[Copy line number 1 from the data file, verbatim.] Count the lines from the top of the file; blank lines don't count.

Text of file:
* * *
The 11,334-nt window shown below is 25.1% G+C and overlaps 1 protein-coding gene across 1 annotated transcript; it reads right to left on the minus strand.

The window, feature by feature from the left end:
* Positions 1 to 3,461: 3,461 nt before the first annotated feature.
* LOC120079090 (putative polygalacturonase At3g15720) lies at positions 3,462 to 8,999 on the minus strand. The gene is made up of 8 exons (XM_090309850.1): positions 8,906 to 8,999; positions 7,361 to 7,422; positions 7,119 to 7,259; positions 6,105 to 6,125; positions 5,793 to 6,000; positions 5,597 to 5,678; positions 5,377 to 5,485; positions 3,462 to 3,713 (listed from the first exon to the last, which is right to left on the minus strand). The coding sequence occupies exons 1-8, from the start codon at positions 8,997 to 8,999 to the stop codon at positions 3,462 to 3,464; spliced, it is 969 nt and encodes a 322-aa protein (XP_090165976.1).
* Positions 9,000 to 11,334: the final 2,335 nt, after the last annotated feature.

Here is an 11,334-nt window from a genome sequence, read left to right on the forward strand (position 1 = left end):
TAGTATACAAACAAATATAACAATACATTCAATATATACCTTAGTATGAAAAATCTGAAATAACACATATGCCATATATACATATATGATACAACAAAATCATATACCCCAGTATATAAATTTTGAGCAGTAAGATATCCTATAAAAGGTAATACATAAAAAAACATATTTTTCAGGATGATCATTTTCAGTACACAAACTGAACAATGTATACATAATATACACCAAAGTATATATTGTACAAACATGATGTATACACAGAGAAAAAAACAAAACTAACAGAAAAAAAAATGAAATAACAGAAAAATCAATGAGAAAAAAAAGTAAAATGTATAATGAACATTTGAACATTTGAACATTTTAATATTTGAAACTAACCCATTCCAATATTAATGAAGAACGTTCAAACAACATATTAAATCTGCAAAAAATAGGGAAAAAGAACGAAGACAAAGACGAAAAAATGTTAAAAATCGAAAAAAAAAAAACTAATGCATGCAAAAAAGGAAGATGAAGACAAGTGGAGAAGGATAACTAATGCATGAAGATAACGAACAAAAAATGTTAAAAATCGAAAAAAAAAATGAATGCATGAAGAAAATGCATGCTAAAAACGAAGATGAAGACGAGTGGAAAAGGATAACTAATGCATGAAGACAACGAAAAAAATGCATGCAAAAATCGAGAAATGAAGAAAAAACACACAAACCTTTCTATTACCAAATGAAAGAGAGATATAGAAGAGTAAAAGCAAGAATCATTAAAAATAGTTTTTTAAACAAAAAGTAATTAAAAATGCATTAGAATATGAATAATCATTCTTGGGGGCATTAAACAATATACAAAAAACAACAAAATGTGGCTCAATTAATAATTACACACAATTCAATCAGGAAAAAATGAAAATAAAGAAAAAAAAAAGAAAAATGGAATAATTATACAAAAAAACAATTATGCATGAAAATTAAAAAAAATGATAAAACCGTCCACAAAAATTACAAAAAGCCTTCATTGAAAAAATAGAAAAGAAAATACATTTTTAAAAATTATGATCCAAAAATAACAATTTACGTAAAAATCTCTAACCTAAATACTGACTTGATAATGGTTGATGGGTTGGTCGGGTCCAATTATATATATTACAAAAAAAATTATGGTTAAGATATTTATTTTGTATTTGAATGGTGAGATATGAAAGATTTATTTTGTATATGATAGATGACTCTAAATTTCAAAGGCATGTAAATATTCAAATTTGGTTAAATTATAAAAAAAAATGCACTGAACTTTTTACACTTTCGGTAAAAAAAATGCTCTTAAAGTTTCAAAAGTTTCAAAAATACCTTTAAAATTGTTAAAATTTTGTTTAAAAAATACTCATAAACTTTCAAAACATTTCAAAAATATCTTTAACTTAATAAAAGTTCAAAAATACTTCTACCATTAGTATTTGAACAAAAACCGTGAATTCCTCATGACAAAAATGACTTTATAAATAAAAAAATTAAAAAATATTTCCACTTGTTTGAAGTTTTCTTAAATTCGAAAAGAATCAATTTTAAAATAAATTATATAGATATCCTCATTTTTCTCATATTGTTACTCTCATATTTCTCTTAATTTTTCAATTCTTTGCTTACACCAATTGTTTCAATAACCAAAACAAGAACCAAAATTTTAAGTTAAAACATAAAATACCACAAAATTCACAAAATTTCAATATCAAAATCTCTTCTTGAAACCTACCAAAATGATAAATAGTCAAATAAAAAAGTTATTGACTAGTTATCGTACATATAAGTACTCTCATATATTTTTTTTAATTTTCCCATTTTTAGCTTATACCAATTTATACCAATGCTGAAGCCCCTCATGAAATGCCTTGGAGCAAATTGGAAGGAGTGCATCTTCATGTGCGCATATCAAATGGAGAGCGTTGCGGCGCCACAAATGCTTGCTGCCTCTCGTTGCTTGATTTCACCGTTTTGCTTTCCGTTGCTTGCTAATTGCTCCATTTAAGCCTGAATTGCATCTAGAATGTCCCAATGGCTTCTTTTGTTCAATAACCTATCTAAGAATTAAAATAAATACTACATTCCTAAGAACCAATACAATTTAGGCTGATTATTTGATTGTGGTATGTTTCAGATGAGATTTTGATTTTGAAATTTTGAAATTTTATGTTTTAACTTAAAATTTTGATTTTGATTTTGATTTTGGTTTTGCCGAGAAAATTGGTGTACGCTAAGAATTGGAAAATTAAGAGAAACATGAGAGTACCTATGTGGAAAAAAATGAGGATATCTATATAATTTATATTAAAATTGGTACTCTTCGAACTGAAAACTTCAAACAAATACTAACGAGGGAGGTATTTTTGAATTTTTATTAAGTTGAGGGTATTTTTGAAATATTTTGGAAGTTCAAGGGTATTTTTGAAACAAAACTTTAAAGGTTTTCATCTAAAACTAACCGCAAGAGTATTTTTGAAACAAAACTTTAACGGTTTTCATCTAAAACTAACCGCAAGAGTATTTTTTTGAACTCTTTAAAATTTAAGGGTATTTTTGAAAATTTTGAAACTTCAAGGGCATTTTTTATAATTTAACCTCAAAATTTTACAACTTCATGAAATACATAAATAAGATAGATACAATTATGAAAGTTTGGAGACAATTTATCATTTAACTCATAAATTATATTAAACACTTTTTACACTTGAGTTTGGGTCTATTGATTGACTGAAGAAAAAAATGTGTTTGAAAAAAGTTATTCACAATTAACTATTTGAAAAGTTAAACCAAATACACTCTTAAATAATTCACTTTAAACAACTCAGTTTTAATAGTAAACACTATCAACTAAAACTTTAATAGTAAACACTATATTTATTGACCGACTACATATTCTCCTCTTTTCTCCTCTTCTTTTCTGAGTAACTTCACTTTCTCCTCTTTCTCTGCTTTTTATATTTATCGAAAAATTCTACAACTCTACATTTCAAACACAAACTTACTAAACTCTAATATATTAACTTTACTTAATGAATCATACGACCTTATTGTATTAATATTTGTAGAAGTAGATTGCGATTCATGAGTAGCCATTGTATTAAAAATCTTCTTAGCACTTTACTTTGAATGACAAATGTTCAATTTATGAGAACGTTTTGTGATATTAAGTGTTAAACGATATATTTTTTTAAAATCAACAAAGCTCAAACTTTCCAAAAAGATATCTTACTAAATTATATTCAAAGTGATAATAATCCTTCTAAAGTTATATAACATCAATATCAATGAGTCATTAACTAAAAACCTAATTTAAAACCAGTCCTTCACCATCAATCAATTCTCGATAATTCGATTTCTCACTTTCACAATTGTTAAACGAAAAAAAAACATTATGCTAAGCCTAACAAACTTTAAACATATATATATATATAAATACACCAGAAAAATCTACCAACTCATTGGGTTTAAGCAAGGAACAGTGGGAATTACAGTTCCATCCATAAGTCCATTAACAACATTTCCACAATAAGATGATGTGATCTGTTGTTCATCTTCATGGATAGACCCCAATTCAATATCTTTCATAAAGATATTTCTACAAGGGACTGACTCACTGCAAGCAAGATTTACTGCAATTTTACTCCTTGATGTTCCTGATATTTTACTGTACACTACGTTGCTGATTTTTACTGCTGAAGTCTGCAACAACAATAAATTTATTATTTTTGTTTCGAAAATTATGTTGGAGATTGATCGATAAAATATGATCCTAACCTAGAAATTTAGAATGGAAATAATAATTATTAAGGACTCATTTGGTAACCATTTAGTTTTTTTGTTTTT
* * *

The 11,334-nt window shown below is 25.1% G+C and overlaps 1 protein-coding gene across 1 annotated transcript; it reads right to left on the minus strand.